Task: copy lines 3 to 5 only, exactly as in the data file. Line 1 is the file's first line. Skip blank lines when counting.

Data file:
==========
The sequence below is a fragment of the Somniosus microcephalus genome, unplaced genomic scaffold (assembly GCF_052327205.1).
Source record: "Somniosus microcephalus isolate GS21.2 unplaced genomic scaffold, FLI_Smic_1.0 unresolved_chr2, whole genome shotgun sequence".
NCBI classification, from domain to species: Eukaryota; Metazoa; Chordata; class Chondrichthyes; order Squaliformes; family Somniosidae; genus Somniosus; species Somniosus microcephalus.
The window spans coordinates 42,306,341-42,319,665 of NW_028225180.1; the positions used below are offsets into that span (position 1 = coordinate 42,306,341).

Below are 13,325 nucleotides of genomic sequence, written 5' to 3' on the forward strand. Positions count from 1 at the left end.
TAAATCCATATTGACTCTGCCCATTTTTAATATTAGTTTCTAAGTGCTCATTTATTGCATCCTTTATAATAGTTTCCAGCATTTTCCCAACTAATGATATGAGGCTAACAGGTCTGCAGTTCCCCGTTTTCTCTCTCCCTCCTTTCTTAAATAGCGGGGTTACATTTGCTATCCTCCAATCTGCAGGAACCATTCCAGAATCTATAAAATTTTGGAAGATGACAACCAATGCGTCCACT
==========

NCBI classification, from domain to species: Eukaryota; Metazoa; Chordata; class Chondrichthyes; order Squaliformes; family Somniosidae; genus Somniosus; species Somniosus microcephalus.
The window spans coordinates 42,306,341-42,319,665 of NW_028225180.1; the positions used below are offsets into that span (position 1 = coordinate 42,306,341).

Below are 13,325 nucleotides of genomic sequence, written 5' to 3' on the forward strand. Positions count from 1 at the left end.